CALIFORNIA | LOCAL
May 31, 1997 | SHELBY GRAD, TIMES STAFF WRITER
The need for new detention beds is so acute that Orange County should look beyond typical jail construction and consider alternatives to incarceration ranging from drug treatment facilities to work-furlough programs, according to a county report obtained Friday. The Sheriff's Department estimates that the need for adult jail beds will double over the next nine years to nearly 11,000. Overcrowding at the county's four jails resulted in the early release last year of 32,000 inmates.
NEWS
February 16, 2000 | JACK LEONARD and DAVID REYES, TIMES STAFF WRITERS
Citing the plunging crime rate, Sheriff Mike Carona on Tuesday scaled back the projected number of new beds Orange County's overcrowded jail system will require over the next 25 years and said a compromise plan for expanding an Irvine facility would meet those demands.
CALIFORNIA | LOCAL
February 13, 2000 | JACK LEONARD and JEFF GOTTLIEB, TIMES STAFF WRITERS
A compromise plan to expand the James A. Musick Branch Jail near Irvine met a cool response Saturday from key county supervisors, who said the proposal doesn't go far enough to solve the jail system's chronic overcrowding problem. Irvine officials signed off on a settlement package Friday, agreeing to end three years of legal wrangling over the facility's fate in return for a scaled-back expansion plan.
CALIFORNIA | LOCAL
June 11, 1998 | SHELBY GRAD, TIMES STAFF WRITER
Sheriff Brad Gates on Wednesday strongly disputed the findings of a recent grand jury report, which questioned the county's plans to expand the James A. Musick Branch Jail in Irvine. The grand jury concluded that converting Musick from a 1,000-bed minimum security facility to a 7,000-bed jail handling some high-security inmates could strain the county's budget and might not be needed. The jury also questioned whether Gates' projections for future jail needs are on target.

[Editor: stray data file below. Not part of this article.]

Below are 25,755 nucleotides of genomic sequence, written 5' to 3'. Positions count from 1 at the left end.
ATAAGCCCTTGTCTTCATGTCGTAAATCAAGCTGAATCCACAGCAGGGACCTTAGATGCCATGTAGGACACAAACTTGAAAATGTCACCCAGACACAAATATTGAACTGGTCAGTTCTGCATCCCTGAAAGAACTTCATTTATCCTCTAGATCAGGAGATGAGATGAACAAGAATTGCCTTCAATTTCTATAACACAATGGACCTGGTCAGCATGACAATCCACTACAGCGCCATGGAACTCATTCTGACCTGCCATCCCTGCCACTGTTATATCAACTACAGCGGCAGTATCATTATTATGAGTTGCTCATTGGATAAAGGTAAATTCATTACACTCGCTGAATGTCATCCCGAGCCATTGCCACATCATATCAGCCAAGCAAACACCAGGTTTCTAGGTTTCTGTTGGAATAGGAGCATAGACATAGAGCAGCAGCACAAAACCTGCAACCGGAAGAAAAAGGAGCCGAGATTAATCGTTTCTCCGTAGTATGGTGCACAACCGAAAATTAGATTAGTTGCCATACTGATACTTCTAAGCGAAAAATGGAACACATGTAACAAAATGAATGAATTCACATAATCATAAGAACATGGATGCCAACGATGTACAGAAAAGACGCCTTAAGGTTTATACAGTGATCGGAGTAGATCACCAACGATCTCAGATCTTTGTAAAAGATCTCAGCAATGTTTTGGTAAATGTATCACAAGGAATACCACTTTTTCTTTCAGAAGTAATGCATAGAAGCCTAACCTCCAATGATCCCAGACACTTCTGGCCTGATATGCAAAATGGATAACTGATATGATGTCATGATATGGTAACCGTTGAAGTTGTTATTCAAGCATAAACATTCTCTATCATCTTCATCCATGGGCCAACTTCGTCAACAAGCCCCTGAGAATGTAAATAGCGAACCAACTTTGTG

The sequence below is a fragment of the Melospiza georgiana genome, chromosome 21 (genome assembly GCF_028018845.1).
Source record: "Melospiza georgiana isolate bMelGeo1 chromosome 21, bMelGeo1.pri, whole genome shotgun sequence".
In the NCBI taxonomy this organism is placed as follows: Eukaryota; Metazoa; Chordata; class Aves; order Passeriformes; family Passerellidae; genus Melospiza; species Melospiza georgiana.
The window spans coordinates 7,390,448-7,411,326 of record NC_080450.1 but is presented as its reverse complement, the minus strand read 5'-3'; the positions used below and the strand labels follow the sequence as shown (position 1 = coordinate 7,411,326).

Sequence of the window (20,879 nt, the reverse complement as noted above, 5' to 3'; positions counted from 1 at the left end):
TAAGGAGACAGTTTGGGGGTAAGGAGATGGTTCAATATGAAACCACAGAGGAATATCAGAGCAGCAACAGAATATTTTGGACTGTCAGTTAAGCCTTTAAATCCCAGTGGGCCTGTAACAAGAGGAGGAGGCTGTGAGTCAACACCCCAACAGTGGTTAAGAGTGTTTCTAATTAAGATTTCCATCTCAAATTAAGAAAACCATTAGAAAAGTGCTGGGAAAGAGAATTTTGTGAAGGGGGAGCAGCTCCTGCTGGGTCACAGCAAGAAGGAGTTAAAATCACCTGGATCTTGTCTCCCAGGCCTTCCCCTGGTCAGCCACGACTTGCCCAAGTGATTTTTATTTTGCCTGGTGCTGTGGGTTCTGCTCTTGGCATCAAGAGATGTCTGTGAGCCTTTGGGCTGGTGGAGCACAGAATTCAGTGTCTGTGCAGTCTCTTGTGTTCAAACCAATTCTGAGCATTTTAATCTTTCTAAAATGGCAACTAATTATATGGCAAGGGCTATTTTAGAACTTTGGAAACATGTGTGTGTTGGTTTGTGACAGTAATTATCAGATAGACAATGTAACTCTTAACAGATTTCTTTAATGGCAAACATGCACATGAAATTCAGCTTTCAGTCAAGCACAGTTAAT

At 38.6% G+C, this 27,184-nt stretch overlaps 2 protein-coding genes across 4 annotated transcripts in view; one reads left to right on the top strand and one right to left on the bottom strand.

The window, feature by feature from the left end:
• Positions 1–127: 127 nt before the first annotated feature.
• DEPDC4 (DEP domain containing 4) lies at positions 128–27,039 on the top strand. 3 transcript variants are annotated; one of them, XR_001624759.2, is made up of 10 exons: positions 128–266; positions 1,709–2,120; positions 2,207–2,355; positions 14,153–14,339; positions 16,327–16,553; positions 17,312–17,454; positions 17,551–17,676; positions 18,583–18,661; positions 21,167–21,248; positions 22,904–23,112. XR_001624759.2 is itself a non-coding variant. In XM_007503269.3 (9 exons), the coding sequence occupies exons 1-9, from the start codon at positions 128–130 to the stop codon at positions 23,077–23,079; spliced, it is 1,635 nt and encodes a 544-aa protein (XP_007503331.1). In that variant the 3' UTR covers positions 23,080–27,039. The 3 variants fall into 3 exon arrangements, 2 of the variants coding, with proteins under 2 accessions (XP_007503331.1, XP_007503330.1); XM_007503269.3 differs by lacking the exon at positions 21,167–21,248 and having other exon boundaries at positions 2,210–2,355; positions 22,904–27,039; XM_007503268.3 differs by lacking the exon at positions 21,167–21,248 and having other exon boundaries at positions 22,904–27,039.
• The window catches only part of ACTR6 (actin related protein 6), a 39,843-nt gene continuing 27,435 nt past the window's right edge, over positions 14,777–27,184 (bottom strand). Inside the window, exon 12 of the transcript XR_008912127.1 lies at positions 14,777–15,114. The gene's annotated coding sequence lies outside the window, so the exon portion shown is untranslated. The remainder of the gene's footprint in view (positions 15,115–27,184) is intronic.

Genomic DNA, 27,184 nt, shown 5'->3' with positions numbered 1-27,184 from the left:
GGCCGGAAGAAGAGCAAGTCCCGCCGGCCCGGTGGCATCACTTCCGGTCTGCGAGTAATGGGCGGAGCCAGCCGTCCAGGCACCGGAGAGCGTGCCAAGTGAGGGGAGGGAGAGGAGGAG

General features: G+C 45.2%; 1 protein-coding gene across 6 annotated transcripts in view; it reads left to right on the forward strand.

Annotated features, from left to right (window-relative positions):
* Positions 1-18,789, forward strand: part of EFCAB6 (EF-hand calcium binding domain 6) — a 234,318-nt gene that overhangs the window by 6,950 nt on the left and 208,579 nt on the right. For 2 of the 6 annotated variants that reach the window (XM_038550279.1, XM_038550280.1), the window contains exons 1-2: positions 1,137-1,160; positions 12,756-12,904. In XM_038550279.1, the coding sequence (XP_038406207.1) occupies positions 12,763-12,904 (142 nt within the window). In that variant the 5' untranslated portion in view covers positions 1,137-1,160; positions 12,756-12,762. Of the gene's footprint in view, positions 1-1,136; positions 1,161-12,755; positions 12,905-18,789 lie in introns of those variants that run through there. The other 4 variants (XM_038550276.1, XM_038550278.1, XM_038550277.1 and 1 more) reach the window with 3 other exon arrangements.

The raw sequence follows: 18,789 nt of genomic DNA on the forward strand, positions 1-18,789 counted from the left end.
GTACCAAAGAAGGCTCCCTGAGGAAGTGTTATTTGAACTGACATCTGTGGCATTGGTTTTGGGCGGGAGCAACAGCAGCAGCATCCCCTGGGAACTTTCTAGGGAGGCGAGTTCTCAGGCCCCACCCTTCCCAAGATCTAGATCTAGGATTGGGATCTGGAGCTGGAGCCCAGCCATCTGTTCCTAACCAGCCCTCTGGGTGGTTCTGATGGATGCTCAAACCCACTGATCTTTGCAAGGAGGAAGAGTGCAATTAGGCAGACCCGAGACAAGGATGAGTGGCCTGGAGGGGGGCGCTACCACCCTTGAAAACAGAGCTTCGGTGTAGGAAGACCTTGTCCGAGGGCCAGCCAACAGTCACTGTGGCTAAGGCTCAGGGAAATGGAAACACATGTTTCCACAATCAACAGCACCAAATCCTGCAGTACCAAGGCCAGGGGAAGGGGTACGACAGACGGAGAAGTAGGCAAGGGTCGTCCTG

CALIFORNIA | LOCAL
July 1, 1997 | SHELBY GRAD
The 384-bed expansion of the Theo Lacy Branch Jail being proposed by the Sheriff's Department will cost about $22 million, according to a report released Monday. The Board of Supervisors is scheduled this morning to consider the proposal, which would mark the county's first major jail construction effort in nearly a decade. The Sheriff's Department plans to pay for the project largely with revenue from Proposition 172, the statewide half-cent sales tax that benefits law enforcement agencies.
CALIFORNIA | LOCAL
May 31, 1997 | SHELBY GRAD, TIMES STAFF WRITER
The need for new detention beds is so acute that Orange County should look beyond typical jail construction and consider alternatives to incarceration ranging from drug treatment facilities to work-furlough programs, according to a county report obtained Friday. The Sheriff's Department estimates that the need for adult jail beds will double over the next nine years to nearly 11,000. Overcrowding at the county's four jails resulted in the early release last year of 32,000 inmates.
Los Angeles Times Articles
|